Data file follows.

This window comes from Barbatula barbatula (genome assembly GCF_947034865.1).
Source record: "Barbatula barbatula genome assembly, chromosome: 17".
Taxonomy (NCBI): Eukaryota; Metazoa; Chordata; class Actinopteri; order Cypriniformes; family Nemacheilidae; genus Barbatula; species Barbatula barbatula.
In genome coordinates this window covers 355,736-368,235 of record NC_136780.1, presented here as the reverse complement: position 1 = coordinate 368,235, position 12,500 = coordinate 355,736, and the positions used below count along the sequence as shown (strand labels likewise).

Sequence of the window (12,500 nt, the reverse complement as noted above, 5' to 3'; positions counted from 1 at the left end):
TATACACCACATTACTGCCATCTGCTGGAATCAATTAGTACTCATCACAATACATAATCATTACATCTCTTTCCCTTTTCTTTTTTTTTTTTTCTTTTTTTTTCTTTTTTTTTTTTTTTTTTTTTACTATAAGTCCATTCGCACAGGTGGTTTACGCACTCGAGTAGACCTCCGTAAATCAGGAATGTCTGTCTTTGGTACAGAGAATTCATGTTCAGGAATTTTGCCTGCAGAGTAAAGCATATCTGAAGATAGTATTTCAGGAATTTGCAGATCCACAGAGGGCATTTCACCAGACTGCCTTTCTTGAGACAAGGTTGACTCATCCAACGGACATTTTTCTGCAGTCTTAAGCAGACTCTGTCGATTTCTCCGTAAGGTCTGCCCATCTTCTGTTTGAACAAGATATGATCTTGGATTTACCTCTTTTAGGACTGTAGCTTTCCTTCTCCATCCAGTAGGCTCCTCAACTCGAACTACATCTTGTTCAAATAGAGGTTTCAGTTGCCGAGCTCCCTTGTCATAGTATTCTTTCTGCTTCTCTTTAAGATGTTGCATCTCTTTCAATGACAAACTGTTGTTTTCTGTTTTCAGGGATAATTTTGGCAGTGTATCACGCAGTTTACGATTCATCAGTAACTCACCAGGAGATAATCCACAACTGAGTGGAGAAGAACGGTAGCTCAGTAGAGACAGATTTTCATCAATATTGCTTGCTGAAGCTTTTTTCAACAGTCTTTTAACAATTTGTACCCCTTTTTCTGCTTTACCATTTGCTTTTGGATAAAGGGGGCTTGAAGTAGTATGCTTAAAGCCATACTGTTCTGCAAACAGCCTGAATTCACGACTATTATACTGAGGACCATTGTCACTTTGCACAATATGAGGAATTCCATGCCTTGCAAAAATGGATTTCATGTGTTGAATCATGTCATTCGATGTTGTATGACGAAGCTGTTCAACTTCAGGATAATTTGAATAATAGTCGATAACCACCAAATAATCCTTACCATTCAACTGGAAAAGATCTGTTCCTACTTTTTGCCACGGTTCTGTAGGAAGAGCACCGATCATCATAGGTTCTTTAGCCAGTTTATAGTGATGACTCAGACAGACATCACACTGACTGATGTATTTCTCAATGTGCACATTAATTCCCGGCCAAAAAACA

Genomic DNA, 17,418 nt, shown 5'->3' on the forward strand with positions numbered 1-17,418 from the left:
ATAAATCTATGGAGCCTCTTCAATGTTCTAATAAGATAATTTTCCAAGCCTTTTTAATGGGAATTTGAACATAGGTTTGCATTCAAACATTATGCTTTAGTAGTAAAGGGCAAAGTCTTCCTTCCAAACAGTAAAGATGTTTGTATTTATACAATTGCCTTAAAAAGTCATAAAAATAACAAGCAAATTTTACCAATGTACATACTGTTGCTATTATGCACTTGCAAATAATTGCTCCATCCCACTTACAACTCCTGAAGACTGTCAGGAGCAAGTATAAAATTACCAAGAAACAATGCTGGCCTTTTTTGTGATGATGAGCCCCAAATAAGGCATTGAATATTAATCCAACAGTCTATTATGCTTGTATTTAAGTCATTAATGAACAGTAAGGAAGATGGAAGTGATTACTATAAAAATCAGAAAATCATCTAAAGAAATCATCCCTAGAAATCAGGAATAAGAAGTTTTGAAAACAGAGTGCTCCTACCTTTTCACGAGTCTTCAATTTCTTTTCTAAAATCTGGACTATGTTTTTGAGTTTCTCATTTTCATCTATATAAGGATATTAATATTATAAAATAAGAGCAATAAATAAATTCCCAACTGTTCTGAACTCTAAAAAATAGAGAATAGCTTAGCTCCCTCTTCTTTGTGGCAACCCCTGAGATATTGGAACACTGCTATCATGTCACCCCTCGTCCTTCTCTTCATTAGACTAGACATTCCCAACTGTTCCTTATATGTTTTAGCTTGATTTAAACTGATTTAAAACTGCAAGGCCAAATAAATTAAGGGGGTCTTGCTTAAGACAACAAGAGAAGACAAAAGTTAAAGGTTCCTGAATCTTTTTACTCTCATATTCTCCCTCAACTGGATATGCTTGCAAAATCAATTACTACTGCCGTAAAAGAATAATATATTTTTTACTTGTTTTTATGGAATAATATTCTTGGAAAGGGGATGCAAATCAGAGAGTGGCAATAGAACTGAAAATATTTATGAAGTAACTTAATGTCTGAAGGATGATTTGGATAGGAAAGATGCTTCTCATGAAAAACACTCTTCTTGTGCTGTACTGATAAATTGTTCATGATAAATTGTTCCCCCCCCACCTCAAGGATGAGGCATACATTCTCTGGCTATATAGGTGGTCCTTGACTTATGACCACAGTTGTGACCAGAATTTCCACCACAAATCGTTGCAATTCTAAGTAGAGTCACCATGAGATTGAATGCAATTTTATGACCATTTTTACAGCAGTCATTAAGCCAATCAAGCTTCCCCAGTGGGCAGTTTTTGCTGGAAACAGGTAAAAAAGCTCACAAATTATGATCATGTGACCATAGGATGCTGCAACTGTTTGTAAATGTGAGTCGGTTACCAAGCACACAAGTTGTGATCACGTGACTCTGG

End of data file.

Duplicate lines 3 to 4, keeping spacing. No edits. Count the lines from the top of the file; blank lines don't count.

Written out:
Taxonomy (NCBI): Eukaryota; Metazoa; Chordata; class Actinopteri; order Cypriniformes; family Nemacheilidae; genus Barbatula; species Barbatula barbatula.
In genome coordinates this window covers 355,736-368,235 of record NC_136780.1, presented here as the reverse complement: position 1 = coordinate 368,235, position 12,500 = coordinate 355,736, and the positions used below count along the sequence as shown (strand labels likewise).